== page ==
The Fed is not well-equipped for regenerative policies, as its work is primarily in the support column, to keep the financial system functioning and prevent the kind of financial domino-effect that can turn a recession into a depression. In effect, as the saying goes, the Fed cannot push on a string to make the economy grow faster.
Fiscal policy, however, can have considerable impact on the pace of rebuilding. The regenerative policies need to involve new spending that otherwise would not have occurred, and the more the focus is on putting people back to work, as a variety programs in the 1930s did, the more likely they are to quicken the pace of rebuilding the economy. That is, tax cuts are ineffective as the money often gets saved, while infrastructure building programs put money into new projects that get people hired right away, and that impact can ripple through the economy in a positive manner. The possibility of too quick a withdrawal of Federal fiscal support could present a downside risk to the prospects for economic recovery, as would sharp cuts in spending at the state and local level. [For those interested in the fusion of monetary and fiscal policy, please see our report “Modern Monetary Theory Makes Back-Door Entry Into Policies” here.]
The outlook is for more fiscal stimulus of the regenerative nature in the second half of 2020 and into 2021. And, we would note that the Fed can and already is operating in a manner to support the fiscal initiatives, by broadening its support operations to include municipal bond markets and corporate credit. Even with massive support policies in place, and plans for regenerative policies down the road, the phase of rebuilding the economy is likely to be slow and drawn out, given the extent of the damage to the labor markets and huge decline in demand as incomes have been diminished.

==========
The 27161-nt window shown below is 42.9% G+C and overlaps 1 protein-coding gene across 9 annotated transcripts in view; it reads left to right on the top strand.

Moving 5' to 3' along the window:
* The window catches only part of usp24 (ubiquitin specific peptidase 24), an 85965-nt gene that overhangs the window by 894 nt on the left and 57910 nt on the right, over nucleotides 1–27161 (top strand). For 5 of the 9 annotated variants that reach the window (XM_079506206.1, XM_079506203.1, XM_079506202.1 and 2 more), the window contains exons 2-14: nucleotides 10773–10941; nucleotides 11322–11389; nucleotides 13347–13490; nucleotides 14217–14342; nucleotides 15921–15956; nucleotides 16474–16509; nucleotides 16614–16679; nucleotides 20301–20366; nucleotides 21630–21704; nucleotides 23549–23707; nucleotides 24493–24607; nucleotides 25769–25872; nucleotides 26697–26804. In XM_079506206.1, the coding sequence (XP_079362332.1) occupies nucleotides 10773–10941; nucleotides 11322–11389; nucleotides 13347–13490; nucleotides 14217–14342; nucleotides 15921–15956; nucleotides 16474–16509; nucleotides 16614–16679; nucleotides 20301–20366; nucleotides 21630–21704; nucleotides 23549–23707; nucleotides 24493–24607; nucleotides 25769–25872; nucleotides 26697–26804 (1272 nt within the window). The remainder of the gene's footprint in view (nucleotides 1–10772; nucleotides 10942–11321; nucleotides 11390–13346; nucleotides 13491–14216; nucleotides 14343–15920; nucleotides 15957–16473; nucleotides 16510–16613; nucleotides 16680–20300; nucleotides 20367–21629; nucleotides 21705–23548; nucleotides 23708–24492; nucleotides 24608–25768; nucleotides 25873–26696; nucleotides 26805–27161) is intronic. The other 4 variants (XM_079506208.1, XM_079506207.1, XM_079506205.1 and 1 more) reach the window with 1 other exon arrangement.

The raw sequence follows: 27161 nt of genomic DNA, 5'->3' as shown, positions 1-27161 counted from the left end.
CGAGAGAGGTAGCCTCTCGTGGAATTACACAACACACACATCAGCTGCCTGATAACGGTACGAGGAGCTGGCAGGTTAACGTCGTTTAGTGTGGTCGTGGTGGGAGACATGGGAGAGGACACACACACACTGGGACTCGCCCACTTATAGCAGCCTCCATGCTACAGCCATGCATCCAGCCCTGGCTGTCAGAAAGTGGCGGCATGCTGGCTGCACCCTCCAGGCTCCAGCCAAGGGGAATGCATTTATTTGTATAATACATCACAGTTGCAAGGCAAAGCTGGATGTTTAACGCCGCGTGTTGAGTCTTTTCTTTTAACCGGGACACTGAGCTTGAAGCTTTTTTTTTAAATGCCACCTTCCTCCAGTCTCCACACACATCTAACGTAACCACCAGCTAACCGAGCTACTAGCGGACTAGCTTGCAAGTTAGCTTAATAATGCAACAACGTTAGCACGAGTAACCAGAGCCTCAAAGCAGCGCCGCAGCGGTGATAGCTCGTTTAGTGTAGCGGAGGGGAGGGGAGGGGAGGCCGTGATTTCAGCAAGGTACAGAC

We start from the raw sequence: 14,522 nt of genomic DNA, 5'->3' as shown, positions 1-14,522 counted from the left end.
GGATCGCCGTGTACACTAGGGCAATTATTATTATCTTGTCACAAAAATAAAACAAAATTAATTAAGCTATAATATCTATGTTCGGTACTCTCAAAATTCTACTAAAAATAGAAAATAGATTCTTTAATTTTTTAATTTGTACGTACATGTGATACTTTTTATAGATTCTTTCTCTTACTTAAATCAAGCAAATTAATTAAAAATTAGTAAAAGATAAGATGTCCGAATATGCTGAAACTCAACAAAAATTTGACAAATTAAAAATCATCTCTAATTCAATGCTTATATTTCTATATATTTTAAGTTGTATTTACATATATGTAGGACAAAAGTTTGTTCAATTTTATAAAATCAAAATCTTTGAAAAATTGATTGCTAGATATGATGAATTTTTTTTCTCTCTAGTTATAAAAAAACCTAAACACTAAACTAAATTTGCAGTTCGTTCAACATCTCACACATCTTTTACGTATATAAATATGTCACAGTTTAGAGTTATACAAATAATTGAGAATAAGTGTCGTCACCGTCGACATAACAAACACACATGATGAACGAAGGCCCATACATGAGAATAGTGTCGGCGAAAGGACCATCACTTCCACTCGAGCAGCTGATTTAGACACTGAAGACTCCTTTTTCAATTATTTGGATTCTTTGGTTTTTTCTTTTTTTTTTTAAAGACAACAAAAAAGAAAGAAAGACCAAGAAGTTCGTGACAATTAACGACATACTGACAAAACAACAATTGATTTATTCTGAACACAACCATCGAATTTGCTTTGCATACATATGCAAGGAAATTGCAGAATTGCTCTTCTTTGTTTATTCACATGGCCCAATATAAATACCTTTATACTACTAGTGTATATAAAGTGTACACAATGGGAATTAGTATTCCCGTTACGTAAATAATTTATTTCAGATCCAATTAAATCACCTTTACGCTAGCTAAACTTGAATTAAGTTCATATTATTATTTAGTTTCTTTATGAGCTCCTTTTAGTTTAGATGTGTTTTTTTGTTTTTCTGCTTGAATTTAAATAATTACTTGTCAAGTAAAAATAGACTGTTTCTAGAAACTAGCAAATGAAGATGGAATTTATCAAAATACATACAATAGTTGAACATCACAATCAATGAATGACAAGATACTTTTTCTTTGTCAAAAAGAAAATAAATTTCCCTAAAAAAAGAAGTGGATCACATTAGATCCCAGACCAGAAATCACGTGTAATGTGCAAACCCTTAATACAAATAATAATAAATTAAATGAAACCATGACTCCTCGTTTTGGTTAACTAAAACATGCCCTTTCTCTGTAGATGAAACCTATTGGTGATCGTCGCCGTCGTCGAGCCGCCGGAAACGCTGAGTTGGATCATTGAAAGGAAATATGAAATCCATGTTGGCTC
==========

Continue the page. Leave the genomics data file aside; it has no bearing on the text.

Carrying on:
Bluford “Blu” Putnam has served as Managing Director and Chief Economist of CME Group since May 2011. With more than 35 years of experience in the financial services industry and concentrations in central banking, investment research, and portfolio management, Blu serves as CME Group’s spokesperson on global economic conditions.
View more reports from Blu Putnam, Managing Director and Chief Economist of CME Group.
Erik Norland is Executive Director and Senior Economist of CME Group. He is responsible for generating economic analysis on global financial markets by identifying emerging trends, evaluating economic factors and forecasting their impact on CME Group and the company’s business strategy, and upon those who trade in its various markets. He is also one of CME Group’s spokespeople on global economic, financial and geopolitical conditions.
View more reports from Erik Norland, Executive Director and Senior Economist of CME Group.
Our Equity Index options on futures offer around-the-clock liquidity, market depth, and extensive product choice on the world's benchmark indices to suit a variety of trading strategies.